Radio does not have a ‘skip ads’ function, but it does have a dial that allows one to change stations. That’s why stations go to inordinate lengths to eliminate tune-out factors such as boring presenters who talk too much. As I mentioned above, another powerful tune-out factor is irrelevant, or irritating ads, although stations aren’t going to turn away business, even if it threatens their impact listenership negatively.
The late legendary adman, David Ogilvy once famously remarked that no one was ever bored into buying something.
Its ubiquity, one of radio’s greatest strengths, is also its greatest weakness. Radio has become a utility like gas, water and electricity. Too many radio sales reps take it for granted that advertisers know and understand radio’s most powerful attributes as an advertising medium. I often wonder if these reps know what these are.
Radio has to up its game to remain relevant
Radio has to up its game big time if it wants to remain relevant. That includes how it sells itself. If radio was a brand, it would surely be considering a relaunch about now. Perhaps it’s time for a reset?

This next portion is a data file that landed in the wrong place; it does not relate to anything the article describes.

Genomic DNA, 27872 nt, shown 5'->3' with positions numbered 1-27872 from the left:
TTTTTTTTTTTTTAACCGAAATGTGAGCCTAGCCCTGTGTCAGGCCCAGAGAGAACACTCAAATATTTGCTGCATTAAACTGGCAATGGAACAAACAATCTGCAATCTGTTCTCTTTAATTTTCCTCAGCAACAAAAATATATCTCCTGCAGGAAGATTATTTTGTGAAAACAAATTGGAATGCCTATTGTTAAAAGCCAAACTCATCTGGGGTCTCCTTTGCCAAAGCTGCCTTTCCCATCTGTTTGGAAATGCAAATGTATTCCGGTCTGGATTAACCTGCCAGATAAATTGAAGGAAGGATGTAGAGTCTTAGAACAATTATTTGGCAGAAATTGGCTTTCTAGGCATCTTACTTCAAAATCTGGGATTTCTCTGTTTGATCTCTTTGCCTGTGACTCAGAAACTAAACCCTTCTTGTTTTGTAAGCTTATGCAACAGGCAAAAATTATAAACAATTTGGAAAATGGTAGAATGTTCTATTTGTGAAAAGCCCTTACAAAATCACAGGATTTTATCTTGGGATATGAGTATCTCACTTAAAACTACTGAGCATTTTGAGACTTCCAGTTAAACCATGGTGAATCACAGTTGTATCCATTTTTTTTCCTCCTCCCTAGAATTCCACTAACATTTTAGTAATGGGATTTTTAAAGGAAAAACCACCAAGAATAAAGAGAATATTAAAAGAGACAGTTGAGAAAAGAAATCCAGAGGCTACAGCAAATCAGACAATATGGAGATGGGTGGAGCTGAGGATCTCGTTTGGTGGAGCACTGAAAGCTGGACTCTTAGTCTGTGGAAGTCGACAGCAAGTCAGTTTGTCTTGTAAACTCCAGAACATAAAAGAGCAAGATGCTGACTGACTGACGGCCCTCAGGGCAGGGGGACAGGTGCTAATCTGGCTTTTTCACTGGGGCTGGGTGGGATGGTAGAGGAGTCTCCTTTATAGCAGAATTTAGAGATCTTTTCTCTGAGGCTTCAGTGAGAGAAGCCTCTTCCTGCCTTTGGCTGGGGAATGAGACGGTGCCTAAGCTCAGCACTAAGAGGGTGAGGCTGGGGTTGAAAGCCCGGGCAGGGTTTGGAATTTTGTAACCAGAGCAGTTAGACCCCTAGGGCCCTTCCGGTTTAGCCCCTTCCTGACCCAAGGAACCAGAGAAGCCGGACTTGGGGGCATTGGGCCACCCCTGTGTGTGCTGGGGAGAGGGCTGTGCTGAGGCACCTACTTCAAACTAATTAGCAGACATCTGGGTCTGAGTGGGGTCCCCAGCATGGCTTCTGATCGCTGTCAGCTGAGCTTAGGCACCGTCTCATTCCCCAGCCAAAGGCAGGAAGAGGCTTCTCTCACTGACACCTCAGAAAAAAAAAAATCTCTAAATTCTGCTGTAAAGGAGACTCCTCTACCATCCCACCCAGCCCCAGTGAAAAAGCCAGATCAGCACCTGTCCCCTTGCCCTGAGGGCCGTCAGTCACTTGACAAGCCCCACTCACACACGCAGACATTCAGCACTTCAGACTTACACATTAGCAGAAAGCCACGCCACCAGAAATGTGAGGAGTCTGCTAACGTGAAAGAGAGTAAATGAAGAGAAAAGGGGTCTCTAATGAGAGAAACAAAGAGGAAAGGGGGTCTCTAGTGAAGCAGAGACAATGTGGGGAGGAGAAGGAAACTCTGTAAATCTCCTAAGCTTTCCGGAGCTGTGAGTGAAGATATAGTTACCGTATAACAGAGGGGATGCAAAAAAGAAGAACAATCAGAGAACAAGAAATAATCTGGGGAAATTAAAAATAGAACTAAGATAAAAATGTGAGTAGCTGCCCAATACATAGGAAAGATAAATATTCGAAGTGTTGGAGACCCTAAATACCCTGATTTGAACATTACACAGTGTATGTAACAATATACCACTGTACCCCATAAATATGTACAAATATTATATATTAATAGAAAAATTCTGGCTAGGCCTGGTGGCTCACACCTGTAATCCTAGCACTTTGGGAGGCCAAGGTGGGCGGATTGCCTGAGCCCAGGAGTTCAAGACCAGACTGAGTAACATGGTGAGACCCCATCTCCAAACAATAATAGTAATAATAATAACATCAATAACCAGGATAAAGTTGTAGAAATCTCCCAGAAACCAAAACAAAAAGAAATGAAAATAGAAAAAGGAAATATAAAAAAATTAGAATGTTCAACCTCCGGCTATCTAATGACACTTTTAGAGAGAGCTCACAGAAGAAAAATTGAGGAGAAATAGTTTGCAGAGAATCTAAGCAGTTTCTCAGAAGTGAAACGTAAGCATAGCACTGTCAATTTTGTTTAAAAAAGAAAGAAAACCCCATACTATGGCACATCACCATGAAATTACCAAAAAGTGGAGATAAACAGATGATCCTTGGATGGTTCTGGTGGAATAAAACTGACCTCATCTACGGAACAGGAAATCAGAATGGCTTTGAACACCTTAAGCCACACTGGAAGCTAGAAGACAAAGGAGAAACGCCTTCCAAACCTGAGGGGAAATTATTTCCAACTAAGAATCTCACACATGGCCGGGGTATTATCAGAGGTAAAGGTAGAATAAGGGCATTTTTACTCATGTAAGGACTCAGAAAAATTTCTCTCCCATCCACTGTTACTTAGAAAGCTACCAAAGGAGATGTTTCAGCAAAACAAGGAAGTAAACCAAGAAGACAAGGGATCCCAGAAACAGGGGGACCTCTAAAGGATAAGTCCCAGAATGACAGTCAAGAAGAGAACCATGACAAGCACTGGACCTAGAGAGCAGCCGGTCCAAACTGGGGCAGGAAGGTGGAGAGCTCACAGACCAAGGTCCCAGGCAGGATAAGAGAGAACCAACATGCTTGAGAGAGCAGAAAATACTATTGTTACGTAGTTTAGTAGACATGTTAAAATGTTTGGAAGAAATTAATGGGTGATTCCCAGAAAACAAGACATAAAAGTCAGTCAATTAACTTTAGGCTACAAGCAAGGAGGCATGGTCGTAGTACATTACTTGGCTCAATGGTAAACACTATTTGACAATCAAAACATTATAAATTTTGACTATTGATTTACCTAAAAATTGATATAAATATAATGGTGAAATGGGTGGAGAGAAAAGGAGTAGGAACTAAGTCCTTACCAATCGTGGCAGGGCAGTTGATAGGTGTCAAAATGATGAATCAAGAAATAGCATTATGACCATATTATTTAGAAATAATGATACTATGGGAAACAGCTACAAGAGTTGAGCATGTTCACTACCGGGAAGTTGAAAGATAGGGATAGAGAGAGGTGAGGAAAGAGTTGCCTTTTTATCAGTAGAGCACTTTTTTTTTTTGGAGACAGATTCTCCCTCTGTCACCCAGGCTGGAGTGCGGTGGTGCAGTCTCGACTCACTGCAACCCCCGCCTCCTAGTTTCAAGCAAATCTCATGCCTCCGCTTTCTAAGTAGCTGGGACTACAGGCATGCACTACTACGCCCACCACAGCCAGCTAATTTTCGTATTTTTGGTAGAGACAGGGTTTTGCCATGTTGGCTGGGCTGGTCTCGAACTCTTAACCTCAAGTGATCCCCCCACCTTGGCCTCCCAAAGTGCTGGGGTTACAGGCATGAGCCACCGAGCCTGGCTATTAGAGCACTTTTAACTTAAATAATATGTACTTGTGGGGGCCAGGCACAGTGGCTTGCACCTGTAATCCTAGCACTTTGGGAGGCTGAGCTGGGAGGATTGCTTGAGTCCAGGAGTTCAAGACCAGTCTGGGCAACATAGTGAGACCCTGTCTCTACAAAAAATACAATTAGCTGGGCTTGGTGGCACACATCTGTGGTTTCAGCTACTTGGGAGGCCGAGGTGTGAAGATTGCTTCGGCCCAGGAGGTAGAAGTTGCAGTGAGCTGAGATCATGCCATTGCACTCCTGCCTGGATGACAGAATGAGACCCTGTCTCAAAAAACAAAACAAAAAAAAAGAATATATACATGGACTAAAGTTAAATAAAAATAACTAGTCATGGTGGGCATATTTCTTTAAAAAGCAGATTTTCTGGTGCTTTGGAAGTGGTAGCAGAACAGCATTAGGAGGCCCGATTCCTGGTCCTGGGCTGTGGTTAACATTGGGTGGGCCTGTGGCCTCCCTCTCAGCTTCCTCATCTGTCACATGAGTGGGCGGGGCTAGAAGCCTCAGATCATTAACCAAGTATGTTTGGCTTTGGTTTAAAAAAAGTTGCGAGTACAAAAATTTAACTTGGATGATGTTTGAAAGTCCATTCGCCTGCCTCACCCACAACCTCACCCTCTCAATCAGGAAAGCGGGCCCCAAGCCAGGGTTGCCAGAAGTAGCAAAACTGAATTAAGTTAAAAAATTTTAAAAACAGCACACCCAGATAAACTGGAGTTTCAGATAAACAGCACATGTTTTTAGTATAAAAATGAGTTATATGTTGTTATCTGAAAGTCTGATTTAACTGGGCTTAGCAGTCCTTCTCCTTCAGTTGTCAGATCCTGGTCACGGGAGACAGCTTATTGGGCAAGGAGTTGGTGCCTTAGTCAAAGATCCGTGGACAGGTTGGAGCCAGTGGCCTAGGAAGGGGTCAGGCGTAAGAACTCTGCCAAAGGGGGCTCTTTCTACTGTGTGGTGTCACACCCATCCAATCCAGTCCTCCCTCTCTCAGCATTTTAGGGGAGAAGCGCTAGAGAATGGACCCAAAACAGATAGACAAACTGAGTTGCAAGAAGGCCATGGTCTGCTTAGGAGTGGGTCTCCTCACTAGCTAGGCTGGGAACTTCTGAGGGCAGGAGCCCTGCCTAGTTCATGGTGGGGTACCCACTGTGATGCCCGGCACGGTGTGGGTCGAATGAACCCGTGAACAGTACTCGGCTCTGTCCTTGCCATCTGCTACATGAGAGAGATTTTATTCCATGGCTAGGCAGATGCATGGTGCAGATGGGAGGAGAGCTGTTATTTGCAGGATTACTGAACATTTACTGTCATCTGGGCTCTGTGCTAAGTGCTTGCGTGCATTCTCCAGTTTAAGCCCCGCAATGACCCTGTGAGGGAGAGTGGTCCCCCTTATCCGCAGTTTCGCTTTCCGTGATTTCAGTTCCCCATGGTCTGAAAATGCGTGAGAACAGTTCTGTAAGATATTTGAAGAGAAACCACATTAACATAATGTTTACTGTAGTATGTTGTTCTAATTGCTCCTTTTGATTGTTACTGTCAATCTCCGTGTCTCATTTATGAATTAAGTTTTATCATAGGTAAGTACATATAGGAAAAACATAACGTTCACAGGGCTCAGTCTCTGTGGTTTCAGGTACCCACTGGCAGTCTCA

Media strategist, Gordon Muller, even suggested going back to square one. That includes reminding advertisers of radio’s unique attributes. It also means upping the entertainment factor on stations. Too many presenters are ripping off stuff on the internet. Their lack of preparation is obvious. Rule of thumb is an hour of preparation for every hour on air. This does not include regurgitating “Fun Facts”.
Radio is Theatre of the Mind. That’s why the ‘pictures’ on radio are so powerful. The advertising that works best in any medium is the kind that evokes emotion and one of the best ways to do this is through the imagination. Radio paints pictures in the listener’s imagination that are unique and personal to each individual listener. Unfortunately, most radio spots fail to evoke emotion.
Don’t get me started on live-reads! No one believes that the presenters reading them are endorsing the brand’s products and services. For the most part, they’re doing the advertiser a disservice, for which they’re paying a premium.